In Their Footsteps - Buffalo Moccasins
Ninepipes Museum currently has on display several items used and made by the Mollman brothers, Louie and Charley, as well as two items made by Louie’s daughter, Mary Katherine.
A rawhide war shield was made by Louie and is on loan at the museum from Bud Cheff, Jr. “The cross on it represents his strong Christian medicine. It also has his Indian medicine on it” according to Bud Cheff, Jr. It was given to Bud’s father by Louie, who always called him his “little Canadian Cousin” because their family had both come from Canada. Also on display are the bow and arrows belonging to his brother, Charley Mollman, on loan from Joe McDonald.
Although she had no children of her own, Mary Katherine (1874-1952), daughter of Louie and Philomie Mollman, “liked children and liked to tease and scare them as well as making gifts for them” says Bud Cheff.
Finally, these star-patterned beaded moccasins belonged to Louie Mollman and were also a gift to the Cheff family before Louie passed away in 1929. The cut of the shoe is the traditional style found so often on the Flathead Reservation with no seam on the insole. The beadwork on these moccasins is meticulously placed using the spot-stitch method commonly used by Plateau tribes. Although it is called the star design, the two-toned color gives it an almost three-dimensional look. “Star” designs such as these are seen on other Salish beadwork among flowers, as though part of a bouquet. What else do you see? Note the blue line connecting the star (or flower?) to the ‘ground’ or the wearer. What does the symbol on these shoes represent that its maker would want the wearer to stay connected to? Could it be a spiritual connection, or maybe a connection to the past or where they came from (knowing they had roots in Canada)? One can only imagine the possibilities of the true meaning behind this thoughtful beadwork.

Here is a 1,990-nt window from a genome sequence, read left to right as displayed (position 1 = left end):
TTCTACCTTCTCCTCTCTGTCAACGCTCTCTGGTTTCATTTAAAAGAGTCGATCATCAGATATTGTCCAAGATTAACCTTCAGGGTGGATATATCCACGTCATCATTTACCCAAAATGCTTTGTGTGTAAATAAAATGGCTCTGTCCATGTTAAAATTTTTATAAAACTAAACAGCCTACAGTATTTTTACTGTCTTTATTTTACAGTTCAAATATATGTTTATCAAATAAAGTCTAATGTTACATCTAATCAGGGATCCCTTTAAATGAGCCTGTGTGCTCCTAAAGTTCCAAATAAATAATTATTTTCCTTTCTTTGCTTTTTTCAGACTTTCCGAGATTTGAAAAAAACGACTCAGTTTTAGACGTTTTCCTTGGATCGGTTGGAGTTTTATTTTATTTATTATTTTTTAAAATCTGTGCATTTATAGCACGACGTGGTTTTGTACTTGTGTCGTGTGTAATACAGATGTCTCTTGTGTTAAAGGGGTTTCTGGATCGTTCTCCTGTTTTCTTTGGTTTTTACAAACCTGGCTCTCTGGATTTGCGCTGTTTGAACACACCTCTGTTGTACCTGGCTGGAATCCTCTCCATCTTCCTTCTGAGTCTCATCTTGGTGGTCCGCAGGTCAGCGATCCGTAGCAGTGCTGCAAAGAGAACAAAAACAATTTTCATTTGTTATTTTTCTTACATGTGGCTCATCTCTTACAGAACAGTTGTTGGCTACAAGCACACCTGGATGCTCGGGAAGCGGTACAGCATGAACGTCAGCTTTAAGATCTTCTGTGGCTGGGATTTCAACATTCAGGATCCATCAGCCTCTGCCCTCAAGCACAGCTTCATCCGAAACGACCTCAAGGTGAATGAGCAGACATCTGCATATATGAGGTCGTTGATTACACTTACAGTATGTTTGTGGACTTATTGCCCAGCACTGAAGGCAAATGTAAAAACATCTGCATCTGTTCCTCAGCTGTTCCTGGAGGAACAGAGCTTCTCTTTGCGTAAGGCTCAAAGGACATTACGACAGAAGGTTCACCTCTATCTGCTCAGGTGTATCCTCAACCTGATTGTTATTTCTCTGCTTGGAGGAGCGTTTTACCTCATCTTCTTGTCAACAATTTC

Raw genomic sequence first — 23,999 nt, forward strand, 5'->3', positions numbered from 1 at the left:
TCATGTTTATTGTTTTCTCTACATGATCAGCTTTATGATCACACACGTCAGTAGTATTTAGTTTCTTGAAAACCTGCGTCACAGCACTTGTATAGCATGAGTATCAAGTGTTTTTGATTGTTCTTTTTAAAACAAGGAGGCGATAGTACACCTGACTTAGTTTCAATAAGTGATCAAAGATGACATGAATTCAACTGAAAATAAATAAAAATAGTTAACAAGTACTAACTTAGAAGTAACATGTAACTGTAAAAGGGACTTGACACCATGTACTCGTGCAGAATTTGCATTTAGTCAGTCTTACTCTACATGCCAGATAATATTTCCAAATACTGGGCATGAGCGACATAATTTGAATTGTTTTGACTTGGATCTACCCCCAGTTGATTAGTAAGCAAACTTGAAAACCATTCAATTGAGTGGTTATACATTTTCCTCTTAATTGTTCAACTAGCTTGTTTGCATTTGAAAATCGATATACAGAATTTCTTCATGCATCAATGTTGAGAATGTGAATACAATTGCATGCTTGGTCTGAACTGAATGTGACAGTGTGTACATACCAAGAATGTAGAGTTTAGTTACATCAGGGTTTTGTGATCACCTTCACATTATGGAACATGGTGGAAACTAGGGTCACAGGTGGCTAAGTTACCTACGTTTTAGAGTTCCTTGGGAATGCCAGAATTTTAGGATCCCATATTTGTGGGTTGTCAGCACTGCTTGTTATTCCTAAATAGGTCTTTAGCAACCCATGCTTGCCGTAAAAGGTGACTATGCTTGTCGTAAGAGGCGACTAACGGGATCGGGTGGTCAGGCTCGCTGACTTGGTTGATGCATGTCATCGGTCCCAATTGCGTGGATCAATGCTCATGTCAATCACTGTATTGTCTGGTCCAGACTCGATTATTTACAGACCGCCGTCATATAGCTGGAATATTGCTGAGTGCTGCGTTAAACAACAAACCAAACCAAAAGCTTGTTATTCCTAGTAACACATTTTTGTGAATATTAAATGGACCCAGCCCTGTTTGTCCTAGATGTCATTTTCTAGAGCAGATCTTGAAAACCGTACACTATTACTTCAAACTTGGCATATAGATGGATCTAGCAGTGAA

“Masterfully designed and crafted beadwork is not just beautiful. It tells an important story through its visual imagery, animated by epic narratives that keep timeless and vital beliefs alive.” Author, Lois Sherr Dublin, The Visual Language of Beadwork, 2016
We hope that before the summer is over you will take a moment to stop in and see what’s new at the museum!